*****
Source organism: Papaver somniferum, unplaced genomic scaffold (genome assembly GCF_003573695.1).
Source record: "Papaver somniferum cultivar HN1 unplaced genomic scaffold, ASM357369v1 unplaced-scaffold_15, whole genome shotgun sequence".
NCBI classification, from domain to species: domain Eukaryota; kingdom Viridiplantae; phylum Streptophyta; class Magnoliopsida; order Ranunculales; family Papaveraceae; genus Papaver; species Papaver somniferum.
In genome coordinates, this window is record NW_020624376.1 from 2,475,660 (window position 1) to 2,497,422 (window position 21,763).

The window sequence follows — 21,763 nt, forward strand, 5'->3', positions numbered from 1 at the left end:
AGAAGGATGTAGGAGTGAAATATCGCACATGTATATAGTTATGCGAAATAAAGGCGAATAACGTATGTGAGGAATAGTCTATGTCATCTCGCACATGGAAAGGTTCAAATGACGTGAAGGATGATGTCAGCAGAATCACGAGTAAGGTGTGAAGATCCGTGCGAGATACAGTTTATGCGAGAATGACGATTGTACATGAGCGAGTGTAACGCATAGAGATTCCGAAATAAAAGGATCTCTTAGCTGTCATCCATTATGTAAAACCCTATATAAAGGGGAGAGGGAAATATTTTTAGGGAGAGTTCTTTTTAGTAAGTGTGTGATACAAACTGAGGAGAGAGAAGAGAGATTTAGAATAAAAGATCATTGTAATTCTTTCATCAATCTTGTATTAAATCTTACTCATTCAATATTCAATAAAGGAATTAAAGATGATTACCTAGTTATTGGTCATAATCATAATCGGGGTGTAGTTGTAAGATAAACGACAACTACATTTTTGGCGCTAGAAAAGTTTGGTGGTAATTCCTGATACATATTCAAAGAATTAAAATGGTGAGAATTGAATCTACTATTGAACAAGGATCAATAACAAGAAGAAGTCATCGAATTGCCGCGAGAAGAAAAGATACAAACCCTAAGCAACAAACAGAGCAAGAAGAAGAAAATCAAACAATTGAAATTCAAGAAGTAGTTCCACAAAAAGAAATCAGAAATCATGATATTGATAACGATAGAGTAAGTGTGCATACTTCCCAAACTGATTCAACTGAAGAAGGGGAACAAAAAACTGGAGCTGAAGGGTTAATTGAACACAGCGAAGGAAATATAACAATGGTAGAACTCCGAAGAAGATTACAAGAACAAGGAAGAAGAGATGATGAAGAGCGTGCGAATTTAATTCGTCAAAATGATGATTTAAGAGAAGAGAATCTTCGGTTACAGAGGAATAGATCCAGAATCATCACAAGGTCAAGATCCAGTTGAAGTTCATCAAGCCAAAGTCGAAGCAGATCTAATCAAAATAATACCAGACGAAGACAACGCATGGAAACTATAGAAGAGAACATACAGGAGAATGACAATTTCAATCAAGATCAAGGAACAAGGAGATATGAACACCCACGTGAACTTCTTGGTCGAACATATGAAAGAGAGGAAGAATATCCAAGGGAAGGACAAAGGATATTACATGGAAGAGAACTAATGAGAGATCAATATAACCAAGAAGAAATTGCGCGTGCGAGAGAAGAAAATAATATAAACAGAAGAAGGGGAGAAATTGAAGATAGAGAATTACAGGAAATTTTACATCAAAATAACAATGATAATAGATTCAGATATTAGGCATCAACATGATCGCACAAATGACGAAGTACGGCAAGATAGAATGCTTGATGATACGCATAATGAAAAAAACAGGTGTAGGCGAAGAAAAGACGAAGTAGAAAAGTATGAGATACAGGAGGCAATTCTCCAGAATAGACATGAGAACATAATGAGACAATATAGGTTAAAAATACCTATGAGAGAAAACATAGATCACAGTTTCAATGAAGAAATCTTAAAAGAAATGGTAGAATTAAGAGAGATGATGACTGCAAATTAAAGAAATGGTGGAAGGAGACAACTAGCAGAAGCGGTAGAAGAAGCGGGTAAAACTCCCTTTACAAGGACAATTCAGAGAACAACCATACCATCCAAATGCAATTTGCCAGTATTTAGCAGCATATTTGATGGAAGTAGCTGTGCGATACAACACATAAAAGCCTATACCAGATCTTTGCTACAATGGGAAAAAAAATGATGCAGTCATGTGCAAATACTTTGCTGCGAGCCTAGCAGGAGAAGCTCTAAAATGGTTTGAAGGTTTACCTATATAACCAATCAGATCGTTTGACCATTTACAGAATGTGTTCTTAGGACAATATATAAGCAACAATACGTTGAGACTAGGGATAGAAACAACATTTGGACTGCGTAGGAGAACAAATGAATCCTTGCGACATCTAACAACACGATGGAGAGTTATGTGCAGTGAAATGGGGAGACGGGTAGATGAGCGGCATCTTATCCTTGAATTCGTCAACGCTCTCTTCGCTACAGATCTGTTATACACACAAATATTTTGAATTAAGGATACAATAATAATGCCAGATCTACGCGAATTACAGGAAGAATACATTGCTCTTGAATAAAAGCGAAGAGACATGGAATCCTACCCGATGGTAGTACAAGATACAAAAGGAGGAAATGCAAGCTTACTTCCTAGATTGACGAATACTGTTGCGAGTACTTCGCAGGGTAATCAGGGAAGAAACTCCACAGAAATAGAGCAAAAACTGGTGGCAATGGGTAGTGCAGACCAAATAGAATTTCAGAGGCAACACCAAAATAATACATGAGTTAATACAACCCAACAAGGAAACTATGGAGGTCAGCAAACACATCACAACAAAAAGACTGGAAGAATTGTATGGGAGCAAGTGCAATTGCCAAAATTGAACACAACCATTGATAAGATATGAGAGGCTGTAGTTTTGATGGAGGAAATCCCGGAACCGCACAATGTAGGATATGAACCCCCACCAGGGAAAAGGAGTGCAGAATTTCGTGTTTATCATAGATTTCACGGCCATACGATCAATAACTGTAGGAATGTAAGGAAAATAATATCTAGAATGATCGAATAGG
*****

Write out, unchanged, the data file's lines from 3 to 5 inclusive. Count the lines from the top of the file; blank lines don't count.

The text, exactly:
NCBI classification, from domain to species: domain Eukaryota; kingdom Viridiplantae; phylum Streptophyta; class Magnoliopsida; order Ranunculales; family Papaveraceae; genus Papaver; species Papaver somniferum.
In genome coordinates, this window is record NW_020624376.1 from 2,475,660 (window position 1) to 2,497,422 (window position 21,763).

The window sequence follows — 21,763 nt, forward strand, 5'->3', positions numbered from 1 at the left end: